Saturday, May 7, 2011

Mother's Day

My mother's gifts have informed who I am.

THIS TIME OF YEAR the days tumble over one another and if I'm not careful I forget to look for the yellow roses before it's too late. I almost forgot the asparagus too, but luckily got distracted on the way to feed the chickens and found myself by the grape arbor instead, which is just in front of the asparagus bed. I actually gasped aloud when I saw the shoots, a few of them already two feet tall. Another day and they would have been beyond steaming, woody and branching out to feathery ferns. I set the scoop of chicken feed on the grass and snapped off the shoots. They will grow back, and I will snap them off every few days. Dragon tail soup for the next six weeks until I have to stop harvesting and let the plants recover.

Then my friend, Gayle, called. “Do you want some morel mushrooms?” she asked. “I found some in my yard, and I don't like mushrooms.” She cut them for me and I had a delicious stir fry, the greens of asparagus and broccoli made savory with the brown mushrooms and olive oil. Of course that reminded me that I need to get to the woods and see if it's too late for ramp—the wild leeks that grow so abundantly. I think it is too late. I'm afraid I have already missed most of the spring flowers—Dutchman's Breeches, Spring Beauty, Jack-in-the-Pulpit, Bluebell. Worse, I have missed the deadline for my Mother's Day musings. I should have been writing about this last week, but then the day was still just an abstraction, a vague, future event.

Grape Hyacinths

Today I am thinking of the yellow roses.

My task is to now gratefully recognize these gifts.
Inhale Beauty
Today I am thinking of the yellow roses that will come soon, and my mother, who used to have a lovely bed of climbing red roses by the front stoop. The roses were old-fashioned, more for rambling than cutting. As a child, I didn't appreciate them—thought their stems were too spindly, their thorns too sharp and close together. They were nothing like the florist variety, those tall elegant stems, like princesses standing straight up in a vase, demure face closed in a tight bud, or slightly open. These were messy and abundant, dropping petals and pollen, wild and uncontainable—sort of like my mother's children. Now in memory I see them in the sunshine (though they were on the north side of the house) two bushes out front, just full of crimson flowers. In my mind they will bloom all summer long. I'd like to drive past and see if they're still there, but afraid of how I'll feel if they're gone.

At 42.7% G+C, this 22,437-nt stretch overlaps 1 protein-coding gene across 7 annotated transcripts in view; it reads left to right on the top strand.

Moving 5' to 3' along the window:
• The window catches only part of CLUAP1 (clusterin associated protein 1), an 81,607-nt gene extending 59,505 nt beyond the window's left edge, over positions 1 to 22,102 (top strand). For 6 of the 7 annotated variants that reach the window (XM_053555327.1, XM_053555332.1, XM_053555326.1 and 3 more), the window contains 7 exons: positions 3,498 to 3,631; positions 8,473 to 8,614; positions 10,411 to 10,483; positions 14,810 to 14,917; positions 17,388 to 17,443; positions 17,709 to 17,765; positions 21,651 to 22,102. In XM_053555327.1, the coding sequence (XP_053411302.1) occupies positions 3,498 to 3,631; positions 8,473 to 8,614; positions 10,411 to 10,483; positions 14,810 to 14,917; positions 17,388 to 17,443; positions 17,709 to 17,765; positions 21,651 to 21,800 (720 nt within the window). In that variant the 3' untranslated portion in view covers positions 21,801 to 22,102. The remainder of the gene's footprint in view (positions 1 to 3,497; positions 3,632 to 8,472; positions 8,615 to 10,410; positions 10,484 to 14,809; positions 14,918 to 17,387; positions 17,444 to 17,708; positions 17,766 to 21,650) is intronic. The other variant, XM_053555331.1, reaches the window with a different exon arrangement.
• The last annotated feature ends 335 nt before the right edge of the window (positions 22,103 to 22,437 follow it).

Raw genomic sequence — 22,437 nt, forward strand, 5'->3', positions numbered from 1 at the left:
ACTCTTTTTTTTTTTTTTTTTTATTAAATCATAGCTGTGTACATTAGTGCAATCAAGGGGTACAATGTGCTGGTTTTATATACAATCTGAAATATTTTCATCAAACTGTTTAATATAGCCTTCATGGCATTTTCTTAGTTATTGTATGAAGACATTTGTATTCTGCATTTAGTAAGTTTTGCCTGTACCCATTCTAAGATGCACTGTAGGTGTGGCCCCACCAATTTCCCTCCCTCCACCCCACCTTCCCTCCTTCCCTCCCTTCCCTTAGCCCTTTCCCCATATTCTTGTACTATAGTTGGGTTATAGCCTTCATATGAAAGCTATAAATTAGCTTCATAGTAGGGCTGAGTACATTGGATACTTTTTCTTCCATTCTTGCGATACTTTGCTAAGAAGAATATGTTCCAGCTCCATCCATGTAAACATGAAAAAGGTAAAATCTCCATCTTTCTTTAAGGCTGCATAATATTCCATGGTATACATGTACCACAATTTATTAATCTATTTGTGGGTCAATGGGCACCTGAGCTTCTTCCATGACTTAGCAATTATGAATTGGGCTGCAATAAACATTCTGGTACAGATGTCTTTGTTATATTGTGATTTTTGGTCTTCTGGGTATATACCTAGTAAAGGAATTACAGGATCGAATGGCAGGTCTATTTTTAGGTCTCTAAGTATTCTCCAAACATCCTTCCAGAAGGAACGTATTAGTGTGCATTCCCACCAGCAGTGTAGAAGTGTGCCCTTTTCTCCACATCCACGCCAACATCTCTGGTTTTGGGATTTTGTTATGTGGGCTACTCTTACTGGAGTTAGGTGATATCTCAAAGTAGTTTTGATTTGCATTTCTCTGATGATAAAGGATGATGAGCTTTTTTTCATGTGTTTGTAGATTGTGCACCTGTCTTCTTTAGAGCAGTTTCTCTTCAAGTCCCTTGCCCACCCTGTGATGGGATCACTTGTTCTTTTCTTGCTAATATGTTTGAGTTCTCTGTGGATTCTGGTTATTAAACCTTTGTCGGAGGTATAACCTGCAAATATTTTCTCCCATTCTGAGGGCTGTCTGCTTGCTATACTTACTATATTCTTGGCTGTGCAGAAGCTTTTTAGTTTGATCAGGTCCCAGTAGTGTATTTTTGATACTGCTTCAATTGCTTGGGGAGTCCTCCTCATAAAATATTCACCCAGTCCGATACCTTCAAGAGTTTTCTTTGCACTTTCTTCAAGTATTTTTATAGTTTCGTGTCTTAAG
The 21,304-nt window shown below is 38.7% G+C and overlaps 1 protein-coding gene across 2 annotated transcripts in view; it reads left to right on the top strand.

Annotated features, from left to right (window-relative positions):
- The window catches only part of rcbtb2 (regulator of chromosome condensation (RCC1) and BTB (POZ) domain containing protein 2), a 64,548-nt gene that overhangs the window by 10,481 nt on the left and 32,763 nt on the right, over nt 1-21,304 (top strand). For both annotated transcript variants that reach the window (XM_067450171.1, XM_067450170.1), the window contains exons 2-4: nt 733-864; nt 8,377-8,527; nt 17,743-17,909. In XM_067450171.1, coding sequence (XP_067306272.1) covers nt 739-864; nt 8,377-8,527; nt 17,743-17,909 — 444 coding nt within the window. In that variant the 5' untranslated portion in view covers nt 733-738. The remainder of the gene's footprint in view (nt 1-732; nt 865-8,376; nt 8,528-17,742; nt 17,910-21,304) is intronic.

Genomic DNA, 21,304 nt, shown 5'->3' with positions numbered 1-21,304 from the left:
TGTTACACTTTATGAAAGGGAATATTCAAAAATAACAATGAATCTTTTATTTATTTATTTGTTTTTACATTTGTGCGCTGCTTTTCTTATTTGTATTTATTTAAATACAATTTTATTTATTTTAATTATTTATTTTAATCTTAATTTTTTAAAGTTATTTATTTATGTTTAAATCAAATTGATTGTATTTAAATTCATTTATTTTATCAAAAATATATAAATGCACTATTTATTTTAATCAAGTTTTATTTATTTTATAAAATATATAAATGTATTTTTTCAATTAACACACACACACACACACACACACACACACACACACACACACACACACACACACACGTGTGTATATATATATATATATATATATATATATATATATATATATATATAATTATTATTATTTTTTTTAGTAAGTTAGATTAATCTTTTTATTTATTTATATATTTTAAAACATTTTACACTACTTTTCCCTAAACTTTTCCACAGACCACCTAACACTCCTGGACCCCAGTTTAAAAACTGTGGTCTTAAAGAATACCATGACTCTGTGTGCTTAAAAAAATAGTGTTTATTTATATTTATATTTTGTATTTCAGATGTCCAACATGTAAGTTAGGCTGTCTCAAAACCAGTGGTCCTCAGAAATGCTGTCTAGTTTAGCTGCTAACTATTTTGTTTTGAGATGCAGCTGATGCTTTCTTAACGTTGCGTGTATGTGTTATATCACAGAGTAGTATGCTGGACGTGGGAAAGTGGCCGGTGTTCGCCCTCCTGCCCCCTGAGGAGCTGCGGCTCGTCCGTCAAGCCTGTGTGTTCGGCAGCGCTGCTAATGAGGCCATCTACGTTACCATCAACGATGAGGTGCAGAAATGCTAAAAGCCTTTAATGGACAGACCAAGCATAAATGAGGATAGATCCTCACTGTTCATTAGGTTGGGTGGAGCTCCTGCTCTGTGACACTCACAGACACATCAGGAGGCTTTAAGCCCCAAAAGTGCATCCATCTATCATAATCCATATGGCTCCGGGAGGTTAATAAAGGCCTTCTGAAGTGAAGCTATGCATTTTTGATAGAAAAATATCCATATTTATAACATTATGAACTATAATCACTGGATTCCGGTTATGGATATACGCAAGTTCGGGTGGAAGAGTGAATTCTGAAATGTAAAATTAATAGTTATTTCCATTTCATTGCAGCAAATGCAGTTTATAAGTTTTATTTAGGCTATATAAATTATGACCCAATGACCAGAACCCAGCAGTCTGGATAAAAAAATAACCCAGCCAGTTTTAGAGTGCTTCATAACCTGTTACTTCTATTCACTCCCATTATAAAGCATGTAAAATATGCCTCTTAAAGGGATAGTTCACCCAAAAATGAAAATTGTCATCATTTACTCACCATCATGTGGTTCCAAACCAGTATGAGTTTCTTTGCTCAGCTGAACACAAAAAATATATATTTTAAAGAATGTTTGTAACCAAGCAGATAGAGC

The roses and missed blooms have me thinking about my place as a daughter. I try to be a good one. Sometimes I think I achieve that; mostly I think I could do better. I could call more often, stop by for lunch once in awhile, offer my help with little projects. I think about those roses and the gifts my mother gave me. I'm told she taught me to read as a toddler, with flashcards attached to every conceivable noun in the house: table, chair, refrigerator, telephone, curtain, mother. After my children were born I once discovered an old reading workbook at a friend's house, and recognized instantly that it was the one my mother had used to teach me. Each letter had a mnemonic drawing to help a child remember the sound the letter made. H was for “Harry,” who was breathing heavily after running (“H-H-H-H”). He sat in chair made of a lower-case “h” to rest. Thumbing through that book brought home how many hours my mother must have spent reading to me and my brother and sisters.

My mother's gifts have informed who I am, not only as a daughter, but also as a sister, niece, friend, teacher, writer, and especially, mother. I know I could do better in those areas too, but here's the thing: What felt like instinct as I loved and cuddled and nurtured and disciplined and taught my own children was knowledge inherited, and inhaled at my mother's knee. My task now is to gratefully recognize those gifts and turn them back to my mother, and outward to the world.
Inhale Beauty; Exhale Peace; Blessed Be.

Mary Lucille Hays lives in Birdland near White Heath. She is interested in cycles and heritage and her own back yard. A week after Mother's Day she is still grateful for a loving mother.